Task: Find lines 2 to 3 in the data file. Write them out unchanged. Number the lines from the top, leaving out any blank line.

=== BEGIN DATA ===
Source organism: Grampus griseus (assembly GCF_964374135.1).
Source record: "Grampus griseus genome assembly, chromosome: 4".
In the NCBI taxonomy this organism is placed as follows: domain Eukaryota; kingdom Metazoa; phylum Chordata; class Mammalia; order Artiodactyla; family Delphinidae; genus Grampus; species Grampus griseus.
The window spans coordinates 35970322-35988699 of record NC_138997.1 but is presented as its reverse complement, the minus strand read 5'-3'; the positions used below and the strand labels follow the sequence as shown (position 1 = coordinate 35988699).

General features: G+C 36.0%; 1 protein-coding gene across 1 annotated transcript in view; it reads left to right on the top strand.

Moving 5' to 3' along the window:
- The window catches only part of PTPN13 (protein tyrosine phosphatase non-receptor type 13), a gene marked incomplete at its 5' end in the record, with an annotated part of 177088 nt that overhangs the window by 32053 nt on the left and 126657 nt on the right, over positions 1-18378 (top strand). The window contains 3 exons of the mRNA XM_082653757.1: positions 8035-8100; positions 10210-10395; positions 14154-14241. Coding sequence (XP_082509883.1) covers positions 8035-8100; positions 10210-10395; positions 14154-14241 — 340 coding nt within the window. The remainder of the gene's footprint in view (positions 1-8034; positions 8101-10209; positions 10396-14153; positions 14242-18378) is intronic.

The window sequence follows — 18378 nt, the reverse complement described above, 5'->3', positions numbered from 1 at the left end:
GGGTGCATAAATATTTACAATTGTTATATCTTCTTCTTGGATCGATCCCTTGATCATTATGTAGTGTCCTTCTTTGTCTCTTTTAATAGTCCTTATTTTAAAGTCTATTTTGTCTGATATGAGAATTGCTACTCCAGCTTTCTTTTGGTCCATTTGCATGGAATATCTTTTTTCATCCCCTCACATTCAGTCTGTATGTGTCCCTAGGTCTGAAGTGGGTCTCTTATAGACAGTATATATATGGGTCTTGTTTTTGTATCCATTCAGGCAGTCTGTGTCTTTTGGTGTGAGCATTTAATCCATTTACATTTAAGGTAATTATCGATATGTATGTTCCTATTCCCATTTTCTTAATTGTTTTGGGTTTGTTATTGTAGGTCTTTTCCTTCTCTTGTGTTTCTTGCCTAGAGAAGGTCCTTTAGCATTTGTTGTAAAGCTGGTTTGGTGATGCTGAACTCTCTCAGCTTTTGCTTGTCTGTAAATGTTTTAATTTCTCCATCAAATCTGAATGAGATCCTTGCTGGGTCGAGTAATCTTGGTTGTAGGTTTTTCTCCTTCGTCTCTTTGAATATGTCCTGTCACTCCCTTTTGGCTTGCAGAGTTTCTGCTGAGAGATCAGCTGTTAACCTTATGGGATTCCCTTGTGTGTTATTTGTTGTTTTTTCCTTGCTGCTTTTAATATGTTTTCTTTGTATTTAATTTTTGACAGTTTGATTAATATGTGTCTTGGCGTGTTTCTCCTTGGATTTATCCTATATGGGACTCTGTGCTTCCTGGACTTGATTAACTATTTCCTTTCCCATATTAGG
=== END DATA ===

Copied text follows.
Source record: "Grampus griseus genome assembly, chromosome: 4".
In the NCBI taxonomy this organism is placed as follows: domain Eukaryota; kingdom Metazoa; phylum Chordata; class Mammalia; order Artiodactyla; family Delphinidae; genus Grampus; species Grampus griseus.